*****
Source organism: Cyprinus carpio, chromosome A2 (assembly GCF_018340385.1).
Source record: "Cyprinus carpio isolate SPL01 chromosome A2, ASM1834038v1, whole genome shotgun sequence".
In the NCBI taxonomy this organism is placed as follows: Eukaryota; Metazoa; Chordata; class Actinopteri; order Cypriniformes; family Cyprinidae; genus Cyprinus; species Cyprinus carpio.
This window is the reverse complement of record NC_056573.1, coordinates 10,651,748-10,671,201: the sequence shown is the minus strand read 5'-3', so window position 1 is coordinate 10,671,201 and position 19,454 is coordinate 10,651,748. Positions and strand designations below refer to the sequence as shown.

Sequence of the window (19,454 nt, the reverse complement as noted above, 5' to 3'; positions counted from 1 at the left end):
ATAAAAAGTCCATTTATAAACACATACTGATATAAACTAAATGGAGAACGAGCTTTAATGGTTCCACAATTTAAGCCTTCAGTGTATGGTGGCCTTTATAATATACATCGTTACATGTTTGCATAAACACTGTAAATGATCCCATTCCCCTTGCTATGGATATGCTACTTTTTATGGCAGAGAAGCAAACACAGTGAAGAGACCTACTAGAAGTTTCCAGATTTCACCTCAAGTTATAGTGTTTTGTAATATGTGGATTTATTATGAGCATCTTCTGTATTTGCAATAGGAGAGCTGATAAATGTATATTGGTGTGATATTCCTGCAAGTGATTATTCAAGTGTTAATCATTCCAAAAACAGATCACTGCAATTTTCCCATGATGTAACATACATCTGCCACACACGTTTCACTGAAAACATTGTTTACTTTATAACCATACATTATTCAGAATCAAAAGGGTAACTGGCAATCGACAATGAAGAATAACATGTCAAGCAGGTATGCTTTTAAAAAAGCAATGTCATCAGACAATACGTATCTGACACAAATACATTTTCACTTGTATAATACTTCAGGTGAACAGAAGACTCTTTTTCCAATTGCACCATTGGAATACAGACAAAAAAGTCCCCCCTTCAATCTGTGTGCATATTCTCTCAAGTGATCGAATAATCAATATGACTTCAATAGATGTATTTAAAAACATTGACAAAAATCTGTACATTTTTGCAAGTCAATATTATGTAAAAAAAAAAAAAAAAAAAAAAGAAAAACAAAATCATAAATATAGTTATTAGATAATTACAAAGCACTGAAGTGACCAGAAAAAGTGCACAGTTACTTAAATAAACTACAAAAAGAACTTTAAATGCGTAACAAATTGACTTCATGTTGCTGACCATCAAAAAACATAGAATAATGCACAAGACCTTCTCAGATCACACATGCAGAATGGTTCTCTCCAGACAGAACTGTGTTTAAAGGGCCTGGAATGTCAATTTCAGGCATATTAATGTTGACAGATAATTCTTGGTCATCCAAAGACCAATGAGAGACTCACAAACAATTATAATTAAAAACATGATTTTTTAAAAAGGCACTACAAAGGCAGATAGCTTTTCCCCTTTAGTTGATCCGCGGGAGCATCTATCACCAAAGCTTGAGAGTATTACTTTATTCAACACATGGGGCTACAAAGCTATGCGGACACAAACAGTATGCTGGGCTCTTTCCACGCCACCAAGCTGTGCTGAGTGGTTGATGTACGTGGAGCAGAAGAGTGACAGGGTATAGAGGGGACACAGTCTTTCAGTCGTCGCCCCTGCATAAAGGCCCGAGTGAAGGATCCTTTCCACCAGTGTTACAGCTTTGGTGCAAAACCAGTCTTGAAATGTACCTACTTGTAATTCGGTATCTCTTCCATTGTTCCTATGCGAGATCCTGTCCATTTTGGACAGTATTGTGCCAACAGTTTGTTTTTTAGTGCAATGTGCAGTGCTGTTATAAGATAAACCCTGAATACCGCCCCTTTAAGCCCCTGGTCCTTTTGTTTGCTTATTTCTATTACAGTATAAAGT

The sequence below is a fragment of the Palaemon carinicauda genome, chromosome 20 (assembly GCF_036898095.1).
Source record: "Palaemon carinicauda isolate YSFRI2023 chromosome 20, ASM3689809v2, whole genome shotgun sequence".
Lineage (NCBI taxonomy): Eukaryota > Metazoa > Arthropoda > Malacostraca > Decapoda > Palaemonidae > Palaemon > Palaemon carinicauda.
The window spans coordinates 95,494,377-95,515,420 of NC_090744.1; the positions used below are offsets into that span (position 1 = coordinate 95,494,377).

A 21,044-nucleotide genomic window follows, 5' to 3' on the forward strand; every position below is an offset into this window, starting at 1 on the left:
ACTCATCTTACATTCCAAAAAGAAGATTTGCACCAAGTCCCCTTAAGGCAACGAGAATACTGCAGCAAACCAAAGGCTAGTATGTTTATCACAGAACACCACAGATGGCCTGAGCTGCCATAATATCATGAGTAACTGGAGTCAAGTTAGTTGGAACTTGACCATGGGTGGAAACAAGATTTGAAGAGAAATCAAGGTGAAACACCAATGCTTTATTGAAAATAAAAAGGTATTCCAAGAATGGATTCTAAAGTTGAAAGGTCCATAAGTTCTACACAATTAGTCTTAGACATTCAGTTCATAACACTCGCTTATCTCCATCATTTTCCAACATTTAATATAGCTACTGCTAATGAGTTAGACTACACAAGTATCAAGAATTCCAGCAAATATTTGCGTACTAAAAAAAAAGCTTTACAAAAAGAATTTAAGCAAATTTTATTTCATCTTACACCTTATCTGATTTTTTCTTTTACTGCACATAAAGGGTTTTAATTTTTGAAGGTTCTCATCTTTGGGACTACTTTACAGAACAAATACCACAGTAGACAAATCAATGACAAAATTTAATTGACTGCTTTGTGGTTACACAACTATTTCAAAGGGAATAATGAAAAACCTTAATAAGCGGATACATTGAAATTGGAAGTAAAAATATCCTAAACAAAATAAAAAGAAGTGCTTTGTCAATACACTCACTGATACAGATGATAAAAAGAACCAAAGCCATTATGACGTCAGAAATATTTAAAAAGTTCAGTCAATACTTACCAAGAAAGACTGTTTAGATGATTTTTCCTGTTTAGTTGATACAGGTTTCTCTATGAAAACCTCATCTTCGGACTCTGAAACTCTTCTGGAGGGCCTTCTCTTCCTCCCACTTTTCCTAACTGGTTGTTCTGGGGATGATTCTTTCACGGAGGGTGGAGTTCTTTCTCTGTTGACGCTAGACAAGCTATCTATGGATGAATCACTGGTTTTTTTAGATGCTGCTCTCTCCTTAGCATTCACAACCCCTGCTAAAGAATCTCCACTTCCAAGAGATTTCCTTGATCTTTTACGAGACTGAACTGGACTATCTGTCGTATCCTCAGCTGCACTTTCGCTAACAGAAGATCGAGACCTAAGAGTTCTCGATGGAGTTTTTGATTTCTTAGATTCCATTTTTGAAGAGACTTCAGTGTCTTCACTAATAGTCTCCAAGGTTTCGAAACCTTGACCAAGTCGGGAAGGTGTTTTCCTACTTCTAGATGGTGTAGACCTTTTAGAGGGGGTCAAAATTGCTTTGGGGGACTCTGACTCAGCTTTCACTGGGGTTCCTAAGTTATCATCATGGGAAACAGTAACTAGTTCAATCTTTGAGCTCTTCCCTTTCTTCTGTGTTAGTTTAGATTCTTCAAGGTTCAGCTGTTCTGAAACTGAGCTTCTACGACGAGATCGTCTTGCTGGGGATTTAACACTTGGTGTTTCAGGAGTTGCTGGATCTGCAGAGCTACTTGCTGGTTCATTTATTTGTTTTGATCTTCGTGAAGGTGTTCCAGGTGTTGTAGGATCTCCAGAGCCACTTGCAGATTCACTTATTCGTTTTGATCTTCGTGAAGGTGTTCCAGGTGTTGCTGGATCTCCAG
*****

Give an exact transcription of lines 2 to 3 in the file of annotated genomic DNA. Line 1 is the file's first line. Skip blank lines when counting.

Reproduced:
Source record: "Cyprinus carpio isolate SPL01 chromosome A2, ASM1834038v1, whole genome shotgun sequence".
In the NCBI taxonomy this organism is placed as follows: Eukaryota; Metazoa; Chordata; class Actinopteri; order Cypriniformes; family Cyprinidae; genus Cyprinus; species Cyprinus carpio.